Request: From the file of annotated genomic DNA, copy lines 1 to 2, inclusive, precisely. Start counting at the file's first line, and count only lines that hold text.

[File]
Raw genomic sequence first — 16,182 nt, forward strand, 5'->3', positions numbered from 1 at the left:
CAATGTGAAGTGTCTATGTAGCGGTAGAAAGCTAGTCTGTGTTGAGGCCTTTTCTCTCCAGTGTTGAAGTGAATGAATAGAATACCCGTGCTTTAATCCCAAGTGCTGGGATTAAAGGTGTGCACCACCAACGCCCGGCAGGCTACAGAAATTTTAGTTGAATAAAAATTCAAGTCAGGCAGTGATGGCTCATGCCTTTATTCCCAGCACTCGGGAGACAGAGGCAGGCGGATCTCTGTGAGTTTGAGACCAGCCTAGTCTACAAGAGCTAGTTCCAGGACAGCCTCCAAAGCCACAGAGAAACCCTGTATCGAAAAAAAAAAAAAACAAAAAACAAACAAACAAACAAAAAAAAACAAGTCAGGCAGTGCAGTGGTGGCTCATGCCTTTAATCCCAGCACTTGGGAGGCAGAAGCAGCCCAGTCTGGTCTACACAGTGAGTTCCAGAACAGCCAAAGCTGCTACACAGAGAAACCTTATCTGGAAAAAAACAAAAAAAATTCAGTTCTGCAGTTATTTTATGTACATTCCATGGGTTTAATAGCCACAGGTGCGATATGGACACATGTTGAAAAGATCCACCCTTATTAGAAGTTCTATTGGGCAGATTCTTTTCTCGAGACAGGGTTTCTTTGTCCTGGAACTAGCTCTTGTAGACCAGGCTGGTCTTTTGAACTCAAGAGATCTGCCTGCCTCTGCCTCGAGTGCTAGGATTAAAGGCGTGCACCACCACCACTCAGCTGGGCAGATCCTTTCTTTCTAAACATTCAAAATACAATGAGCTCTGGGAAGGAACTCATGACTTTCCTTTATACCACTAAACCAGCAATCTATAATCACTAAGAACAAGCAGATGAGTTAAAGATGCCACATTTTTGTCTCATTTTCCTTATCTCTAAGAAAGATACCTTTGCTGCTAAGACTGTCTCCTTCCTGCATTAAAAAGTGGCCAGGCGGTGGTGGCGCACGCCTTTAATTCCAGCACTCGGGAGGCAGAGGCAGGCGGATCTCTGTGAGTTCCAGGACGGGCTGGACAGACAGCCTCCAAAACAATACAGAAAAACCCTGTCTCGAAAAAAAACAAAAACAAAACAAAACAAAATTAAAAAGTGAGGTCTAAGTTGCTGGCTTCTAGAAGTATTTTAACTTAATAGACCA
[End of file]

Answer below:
Raw genomic sequence first — 16,182 nt, forward strand, 5'->3', positions numbered from 1 at the left:
CAATGTGAAGTGTCTATGTAGCGGTAGAAAGCTAGTCTGTGTTGAGGCCTTTTCTCTCCAGTGTTGAAGTGAATGAATAGAATACCCGTGCTTTAATCCCAAGTGCTGGGATTAAAGGTGTGCACCACCAACGCCCGGCAGGCTACAGAAATTTTAGTTGAATAAAAATTCAAGTCAGGCAGTGATGGCTCATGCCTTTATTCCCAGCACTCGGGAGACAGAGGCAGGCGGATCTCTGTGAGTTTGAGACCAGCCTAGTCTACAAGAGCTAGTTCCAGGACAGCCTCCAAAGCCACAGAGAAACCCTGTATCGAAAAAAAAAAAAAACAAAAAACAAACAAACAAACAAAAAAAAACAAGTCAGGCAGTGCAGTGGTGGCTCATGCCTTTAATCCCAGCACTTGGGAGGCAGAAGCAGCCCAGTCTGGTCTACACAGTGAGTTCCAGAACAGCCAAAGCTGCTACACAGAGAAACCTTATCTGGAAAAAAACAAAAAAAATTCAGTTCTGCAGTTATTTTATGTACATTCCATGGGTTTAATAGCCACAGGTGCGATATGGACACATGTTGAAAAGATCCACCCTTATTAGAAGTTCTATTGGGCAGATTCTTTTCTCGAGACAGGGTTTCTTTGTCCTGGAACTAGCTCTTGTAGACCAGGCTGGTCTTTTGAACTCAAGAGATCTGCCTGCCTCTGCCTCGAGTGCTAGGATTAAAGGCGTGCACCACCACCACTCAGCTGGGCAGATCCTTTCTTTCTAAACATTCAAAATACAATGAGCTCTGGGAAGGAACTCATGACTTTCCTTTATACCACTAAACCAGCAATCTATAATCACTAAGAACAAGCAGATGAGTTAAAGATGCCACATTTTTGTCTCATTTTCCTTATCTCTAAGAAAGATACCTTTGCTGCTAAGACTGTCTCCTTCCTGCATTAAAAAGTGGCCAGGCGGTGGTGGCGCACGCCTTTAATTCCAGCACTCGGGAGGCAGAGGCAGGCGGATCTCTGTGAGTTCCAGGACGGGCTGGACAGACAGCCTCCAAAACAATACAGAAAAACCCTGTCTCGAAAAAAAACAAAAACAAAACAAAACAAAATTAAAAAGTGAGGTCTAAGTTGCTGGCTTCTAGAAGTATTTTAACTTAATAGACCA